Mr. JOE GAYLORD (Republican Political Strategist): One of the great advantages of the '94 election was that it ran so deeply down into the state level vote for governorships and then for state legislatures, and those majorities remained pretty much intact through the 2000 election and you were able to draw very favorable Congressional districts in 2001.

LIASSON: And there's another difference, says Democrat Peter Hart, one that makes the terrain even more difficult. In 1994, as Democrats' approval ratings went down, Republicans' went up. That seesaw effect is not happening this year. Instead, voters don't seem to like either party.

Mr. HART: It's the first time in my history of over 40 years of finding both parties being held in negative perception by the voters. That changes the dynamic slightly.

LIASSON: This year there are signs that Republicans are dispirited and disheartened while Democrats are angry and energized. That ought to mean higher Democratic turnout. But Bill McInturff says right now, that's just so much punditry.

Mr. MCINTURFF: In between punditry, actual elections break out. And we're sitting here in almost July. We've had a whole round of primaries. We've had special elections. Looking at the special election turnout in California, looking at these primaries, we're not having extraordinary turnout. There's no question Democrats are intense, but we're not seeing that in terms of actual turnout.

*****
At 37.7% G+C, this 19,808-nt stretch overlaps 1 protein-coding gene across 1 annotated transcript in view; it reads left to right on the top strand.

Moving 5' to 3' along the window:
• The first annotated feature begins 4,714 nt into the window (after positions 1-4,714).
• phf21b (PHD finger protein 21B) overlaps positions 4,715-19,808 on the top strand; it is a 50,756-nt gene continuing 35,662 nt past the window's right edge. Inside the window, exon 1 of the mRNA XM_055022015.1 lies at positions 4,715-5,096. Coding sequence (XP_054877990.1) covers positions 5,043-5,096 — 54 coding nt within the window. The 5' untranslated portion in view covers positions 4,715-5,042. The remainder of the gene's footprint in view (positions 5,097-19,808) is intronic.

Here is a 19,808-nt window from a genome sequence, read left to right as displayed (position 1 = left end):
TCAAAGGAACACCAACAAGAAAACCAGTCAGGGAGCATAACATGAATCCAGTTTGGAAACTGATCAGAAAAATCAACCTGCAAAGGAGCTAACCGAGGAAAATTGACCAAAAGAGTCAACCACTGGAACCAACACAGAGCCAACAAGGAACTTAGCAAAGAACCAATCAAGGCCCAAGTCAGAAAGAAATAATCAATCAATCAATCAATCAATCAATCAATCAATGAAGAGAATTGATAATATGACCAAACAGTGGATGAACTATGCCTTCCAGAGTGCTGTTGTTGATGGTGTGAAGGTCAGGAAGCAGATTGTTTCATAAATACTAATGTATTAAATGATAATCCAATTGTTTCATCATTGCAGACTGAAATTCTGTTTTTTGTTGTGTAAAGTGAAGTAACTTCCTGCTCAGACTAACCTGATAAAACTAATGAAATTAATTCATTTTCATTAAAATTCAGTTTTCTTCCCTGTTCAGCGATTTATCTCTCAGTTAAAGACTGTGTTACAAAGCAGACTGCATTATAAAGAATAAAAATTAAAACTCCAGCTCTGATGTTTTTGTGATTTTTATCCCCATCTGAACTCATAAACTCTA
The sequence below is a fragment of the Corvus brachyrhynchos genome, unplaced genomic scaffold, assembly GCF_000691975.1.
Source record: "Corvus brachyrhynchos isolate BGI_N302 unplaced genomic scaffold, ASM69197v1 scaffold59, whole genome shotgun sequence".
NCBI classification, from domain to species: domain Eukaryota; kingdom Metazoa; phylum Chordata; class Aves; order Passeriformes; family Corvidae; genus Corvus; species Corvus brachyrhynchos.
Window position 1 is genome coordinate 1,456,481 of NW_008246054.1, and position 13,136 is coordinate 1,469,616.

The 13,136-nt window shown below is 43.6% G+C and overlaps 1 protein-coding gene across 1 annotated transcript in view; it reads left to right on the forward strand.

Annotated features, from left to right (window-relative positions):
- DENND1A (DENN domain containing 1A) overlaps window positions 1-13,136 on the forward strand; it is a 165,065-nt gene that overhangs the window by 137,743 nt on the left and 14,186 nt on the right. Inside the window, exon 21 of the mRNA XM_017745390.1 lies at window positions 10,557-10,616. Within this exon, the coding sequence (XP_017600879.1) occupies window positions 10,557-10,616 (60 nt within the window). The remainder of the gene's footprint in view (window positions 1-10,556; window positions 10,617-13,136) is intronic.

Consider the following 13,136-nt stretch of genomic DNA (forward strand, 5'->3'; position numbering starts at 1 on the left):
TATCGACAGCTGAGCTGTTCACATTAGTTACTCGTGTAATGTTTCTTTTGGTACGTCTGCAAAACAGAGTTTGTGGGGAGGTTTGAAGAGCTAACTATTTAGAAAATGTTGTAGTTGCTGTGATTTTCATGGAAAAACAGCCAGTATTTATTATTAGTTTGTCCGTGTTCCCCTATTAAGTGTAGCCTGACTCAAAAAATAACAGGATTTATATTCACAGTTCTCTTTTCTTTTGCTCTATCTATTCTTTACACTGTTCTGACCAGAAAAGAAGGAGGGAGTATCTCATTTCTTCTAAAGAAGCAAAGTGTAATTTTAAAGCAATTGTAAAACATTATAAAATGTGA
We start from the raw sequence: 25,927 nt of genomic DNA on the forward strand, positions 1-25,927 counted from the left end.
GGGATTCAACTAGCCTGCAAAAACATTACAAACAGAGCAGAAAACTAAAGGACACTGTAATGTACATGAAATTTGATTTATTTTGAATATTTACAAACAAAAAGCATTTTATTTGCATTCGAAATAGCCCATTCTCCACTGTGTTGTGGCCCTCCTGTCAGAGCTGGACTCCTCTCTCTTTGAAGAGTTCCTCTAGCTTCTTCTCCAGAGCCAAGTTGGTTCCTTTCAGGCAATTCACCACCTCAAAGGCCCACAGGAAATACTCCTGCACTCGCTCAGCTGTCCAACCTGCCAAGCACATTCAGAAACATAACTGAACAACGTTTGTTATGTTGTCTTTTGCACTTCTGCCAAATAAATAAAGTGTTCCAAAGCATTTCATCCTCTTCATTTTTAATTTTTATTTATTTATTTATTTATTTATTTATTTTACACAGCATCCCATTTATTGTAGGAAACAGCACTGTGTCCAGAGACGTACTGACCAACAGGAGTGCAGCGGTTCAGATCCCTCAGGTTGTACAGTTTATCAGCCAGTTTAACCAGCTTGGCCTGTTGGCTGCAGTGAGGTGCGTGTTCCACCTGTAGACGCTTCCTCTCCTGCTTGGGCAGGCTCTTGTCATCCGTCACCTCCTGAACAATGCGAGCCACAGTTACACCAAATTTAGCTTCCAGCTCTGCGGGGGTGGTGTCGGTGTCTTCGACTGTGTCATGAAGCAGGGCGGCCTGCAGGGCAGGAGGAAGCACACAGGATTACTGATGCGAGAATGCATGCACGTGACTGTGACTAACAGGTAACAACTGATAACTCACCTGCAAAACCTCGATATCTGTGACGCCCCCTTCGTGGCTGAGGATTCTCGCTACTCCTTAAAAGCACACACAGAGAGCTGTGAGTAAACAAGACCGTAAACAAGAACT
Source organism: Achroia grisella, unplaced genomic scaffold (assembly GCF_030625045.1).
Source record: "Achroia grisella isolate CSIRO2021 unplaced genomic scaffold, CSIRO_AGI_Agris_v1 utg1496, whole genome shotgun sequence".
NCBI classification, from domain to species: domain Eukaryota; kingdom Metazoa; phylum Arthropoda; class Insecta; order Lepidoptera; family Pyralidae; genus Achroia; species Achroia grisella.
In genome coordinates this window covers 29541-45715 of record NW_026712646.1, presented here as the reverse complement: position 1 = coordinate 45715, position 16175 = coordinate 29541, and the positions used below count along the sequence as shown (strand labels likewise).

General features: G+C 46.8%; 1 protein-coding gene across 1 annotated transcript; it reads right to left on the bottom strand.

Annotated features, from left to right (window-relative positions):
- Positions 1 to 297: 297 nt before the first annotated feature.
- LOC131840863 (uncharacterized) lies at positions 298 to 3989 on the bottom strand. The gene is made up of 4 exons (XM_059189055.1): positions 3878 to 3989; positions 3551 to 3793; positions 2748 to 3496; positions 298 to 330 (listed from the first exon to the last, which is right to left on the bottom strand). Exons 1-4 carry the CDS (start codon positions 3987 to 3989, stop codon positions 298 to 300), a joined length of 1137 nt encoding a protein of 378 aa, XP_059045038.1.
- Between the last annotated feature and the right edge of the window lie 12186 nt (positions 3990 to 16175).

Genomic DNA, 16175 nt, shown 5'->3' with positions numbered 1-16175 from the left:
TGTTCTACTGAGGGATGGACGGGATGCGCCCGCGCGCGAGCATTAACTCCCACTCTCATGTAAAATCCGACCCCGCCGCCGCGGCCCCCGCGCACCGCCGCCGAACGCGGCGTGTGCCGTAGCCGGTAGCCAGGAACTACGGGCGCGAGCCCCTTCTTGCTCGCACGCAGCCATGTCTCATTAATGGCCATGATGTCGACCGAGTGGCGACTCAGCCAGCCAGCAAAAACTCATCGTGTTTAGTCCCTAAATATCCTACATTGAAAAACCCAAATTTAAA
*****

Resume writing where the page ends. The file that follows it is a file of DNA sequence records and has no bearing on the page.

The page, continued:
LIASSON: There's another factor that both parties acknowledge. The big anti-incumbent wave of 12 years ago did not reach flood stage until the fall. In 1994, former Democratic Congressman Vick Fazio was the head of his party's congressional campaign committee and he remembers what the political climate felt like at this point in the cycle.

Mr. VICK FAZIO (Former Head of the Democratic Congressional Campaign Committee): I think we were feeling a certain foreboding, but I think it's fair to say that we still had high hopes for holding on.

LIASSON: This year, the bad news for Republicans was obvious much earlier and they all understand how vulnerable they are. Fazio says one reason is the Democrats in 1994 were accustomed to 40 years of control by fat margins in the House. Today's Republicans have never had a majority big enough to feel safe.

Mr. FAZIO: They certainly have a much more marginal majority than we did, and I think because it's been tested almost every two years since 1994, you can argue that they're battle-tested and hardened and ready to protect their incumbency.

LIASSON: And ready they are on every front from fundraising to door-to-door canvassing. But Fazio adds that there are times when no amount of defense is enough when the wind is blowing against you and the tide is too high to resist, and that's certainly what Democrats are hoping will happen this year, the reverse of their big loss in 1994.

Mara Liasson, NPR News, Washington.